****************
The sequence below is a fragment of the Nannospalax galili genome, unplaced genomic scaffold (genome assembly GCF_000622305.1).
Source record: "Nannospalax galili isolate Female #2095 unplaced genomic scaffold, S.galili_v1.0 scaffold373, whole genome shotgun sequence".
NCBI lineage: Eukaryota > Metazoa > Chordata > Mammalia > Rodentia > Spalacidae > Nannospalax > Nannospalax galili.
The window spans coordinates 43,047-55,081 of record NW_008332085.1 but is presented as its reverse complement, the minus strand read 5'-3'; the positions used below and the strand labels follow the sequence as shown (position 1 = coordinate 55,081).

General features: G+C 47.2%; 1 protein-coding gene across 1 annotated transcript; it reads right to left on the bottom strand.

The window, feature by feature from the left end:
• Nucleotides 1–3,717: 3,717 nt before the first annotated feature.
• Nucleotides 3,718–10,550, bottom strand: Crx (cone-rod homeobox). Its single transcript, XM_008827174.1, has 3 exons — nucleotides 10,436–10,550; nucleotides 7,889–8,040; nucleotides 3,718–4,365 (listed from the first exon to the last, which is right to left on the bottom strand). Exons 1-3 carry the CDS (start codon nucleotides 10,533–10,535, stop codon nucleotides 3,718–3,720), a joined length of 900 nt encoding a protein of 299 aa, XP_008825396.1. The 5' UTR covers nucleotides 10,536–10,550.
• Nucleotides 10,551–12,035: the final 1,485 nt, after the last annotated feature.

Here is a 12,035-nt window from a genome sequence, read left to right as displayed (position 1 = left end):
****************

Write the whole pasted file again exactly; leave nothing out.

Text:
The sequence below is a fragment of the Nannospalax galili genome, unplaced genomic scaffold (genome assembly GCF_000622305.1).
Source record: "Nannospalax galili isolate Female #2095 unplaced genomic scaffold, S.galili_v1.0 scaffold373, whole genome shotgun sequence".
NCBI lineage: Eukaryota > Metazoa > Chordata > Mammalia > Rodentia > Spalacidae > Nannospalax > Nannospalax galili.
The window spans coordinates 43,047-55,081 of record NW_008332085.1 but is presented as its reverse complement, the minus strand read 5'-3'; the positions used below and the strand labels follow the sequence as shown (position 1 = coordinate 55,081).

General features: G+C 47.2%; 1 protein-coding gene across 1 annotated transcript; it reads right to left on the bottom strand.

The window, feature by feature from the left end:
• Nucleotides 1–3,717: 3,717 nt before the first annotated feature.
• Nucleotides 3,718–10,550, bottom strand: Crx (cone-rod homeobox). Its single transcript, XM_008827174.1, has 3 exons — nucleotides 10,436–10,550; nucleotides 7,889–8,040; nucleotides 3,718–4,365 (listed from the first exon to the last, which is right to left on the bottom strand). Exons 1-3 carry the CDS (start codon nucleotides 10,533–10,535, stop codon nucleotides 3,718–3,720), a joined length of 900 nt encoding a protein of 299 aa, XP_008825396.1. The 5' UTR covers nucleotides 10,536–10,550.
• Nucleotides 10,551–12,035: the final 1,485 nt, after the last annotated feature.

Here is a 12,035-nt window from a genome sequence, read left to right as displayed (position 1 = left end):